Nearly half of England's GP practices offer counselling on the NHS. An estimated 100,000 people use talking therapy every year, but it's probably a lot more considering that the membership of the UK Register of Counsellors has 1,700 members nationwide and one figure puts the number of unregistered counsellors as many as 25,000. These could of course include nurses and people who've done only short courses, but there's no question that this figure also includes hundreds of total charlatans.
You can be a murderer, a mini-cab-driver, a paedophile, an airhead housewife with nothing to do, put a brass plaque on your door and call yourself a counsellor. People who pretend to be doctors and tinker about with people's bodies commit a criminal act; people who call themselves counsellors, psychotherapists and analysts who tinker around with your emotions need have no qualifications whatsoever and their "clients" have no legal redress.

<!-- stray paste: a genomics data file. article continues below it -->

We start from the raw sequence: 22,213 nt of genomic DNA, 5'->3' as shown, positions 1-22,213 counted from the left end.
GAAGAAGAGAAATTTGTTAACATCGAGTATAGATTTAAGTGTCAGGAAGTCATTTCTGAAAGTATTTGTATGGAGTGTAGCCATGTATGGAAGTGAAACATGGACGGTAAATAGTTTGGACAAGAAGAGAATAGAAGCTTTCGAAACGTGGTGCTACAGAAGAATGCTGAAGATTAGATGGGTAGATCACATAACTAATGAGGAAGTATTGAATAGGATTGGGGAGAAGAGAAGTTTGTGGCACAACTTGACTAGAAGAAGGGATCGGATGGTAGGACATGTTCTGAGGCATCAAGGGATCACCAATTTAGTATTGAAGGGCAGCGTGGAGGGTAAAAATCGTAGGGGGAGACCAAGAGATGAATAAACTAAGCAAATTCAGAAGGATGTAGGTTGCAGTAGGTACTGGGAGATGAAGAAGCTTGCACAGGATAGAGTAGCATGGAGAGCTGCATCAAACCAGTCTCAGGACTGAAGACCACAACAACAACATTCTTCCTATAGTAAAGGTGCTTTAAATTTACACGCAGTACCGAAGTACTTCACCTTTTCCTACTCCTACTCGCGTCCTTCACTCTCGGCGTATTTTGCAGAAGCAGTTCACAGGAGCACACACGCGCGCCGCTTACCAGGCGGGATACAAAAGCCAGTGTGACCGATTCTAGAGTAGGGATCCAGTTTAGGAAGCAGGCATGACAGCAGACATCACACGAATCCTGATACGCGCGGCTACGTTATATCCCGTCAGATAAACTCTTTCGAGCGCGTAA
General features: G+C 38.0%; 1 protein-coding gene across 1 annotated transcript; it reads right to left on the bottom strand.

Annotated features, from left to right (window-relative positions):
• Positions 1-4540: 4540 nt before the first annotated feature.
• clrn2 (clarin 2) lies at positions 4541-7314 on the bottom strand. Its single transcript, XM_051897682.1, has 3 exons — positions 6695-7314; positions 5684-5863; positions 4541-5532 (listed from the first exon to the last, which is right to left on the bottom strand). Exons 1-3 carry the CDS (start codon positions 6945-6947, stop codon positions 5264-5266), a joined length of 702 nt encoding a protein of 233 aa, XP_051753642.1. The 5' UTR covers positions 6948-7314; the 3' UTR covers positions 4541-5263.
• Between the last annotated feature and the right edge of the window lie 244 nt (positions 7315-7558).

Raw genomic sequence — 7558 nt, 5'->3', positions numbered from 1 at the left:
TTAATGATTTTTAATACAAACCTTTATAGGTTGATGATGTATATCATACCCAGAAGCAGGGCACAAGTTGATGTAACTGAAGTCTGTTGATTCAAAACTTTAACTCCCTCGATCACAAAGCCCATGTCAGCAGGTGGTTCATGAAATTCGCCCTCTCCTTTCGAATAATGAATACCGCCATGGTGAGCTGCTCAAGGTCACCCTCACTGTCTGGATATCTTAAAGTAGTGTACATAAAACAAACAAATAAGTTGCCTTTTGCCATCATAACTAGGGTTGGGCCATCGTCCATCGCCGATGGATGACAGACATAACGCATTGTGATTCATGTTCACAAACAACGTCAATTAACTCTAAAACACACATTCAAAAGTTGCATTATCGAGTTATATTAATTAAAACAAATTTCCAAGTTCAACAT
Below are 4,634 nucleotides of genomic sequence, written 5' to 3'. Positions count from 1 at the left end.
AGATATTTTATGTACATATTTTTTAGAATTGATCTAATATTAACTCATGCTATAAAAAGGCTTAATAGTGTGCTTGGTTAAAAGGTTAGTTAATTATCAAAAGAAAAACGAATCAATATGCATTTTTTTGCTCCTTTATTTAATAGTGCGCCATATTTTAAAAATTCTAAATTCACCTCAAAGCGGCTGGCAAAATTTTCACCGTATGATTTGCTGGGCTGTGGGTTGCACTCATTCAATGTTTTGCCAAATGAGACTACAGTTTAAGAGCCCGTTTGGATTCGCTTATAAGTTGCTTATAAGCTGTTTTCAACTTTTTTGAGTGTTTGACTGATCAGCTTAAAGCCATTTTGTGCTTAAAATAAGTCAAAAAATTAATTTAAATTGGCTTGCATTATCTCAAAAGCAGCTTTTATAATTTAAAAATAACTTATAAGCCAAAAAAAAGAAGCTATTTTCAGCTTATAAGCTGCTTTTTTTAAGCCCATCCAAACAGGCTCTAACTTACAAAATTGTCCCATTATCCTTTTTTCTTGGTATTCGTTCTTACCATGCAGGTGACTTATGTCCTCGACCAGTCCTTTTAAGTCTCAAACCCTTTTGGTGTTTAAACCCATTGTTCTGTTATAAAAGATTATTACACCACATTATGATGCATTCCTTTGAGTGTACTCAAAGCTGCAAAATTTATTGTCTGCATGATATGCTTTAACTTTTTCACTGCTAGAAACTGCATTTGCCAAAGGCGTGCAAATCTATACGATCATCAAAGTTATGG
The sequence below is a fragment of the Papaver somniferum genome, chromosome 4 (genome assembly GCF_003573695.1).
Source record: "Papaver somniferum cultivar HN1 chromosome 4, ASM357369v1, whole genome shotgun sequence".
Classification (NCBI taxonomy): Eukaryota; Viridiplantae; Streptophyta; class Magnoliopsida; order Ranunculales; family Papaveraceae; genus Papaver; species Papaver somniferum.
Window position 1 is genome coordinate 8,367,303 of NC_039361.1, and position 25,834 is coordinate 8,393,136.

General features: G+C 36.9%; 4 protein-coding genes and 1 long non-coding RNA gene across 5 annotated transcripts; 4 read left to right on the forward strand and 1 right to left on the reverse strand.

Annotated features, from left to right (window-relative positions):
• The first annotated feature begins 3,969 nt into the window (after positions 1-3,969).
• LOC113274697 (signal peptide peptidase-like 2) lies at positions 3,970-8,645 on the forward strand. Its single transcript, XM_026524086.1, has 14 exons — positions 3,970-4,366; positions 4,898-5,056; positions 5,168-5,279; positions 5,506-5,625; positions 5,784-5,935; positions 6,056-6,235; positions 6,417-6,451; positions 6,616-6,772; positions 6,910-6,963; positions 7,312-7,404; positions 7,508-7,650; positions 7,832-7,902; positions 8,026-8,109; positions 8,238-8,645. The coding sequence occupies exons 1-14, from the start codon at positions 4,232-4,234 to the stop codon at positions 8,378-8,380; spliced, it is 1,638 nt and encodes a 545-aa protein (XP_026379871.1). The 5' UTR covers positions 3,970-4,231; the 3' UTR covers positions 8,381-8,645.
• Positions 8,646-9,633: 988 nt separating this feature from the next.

And even if you go to a trained counsellor what can you expect? One problem is that the process is rarely explained at the outset. And after thirty years of having counselling, psychotherapy, analysis and group therapy, it's only now that I'm starting to understand how it's meant to work. And "meant" is the word. All counselling practices, from Gestalt, to Jungian, to Freudian, to Transpersonal, are only theories after all. None of them have ever been proven to work. And when people do seem to get better, counsellors and therapists never take into account the proven fact that the majority of symptoms of neurosis go away with time, untreated.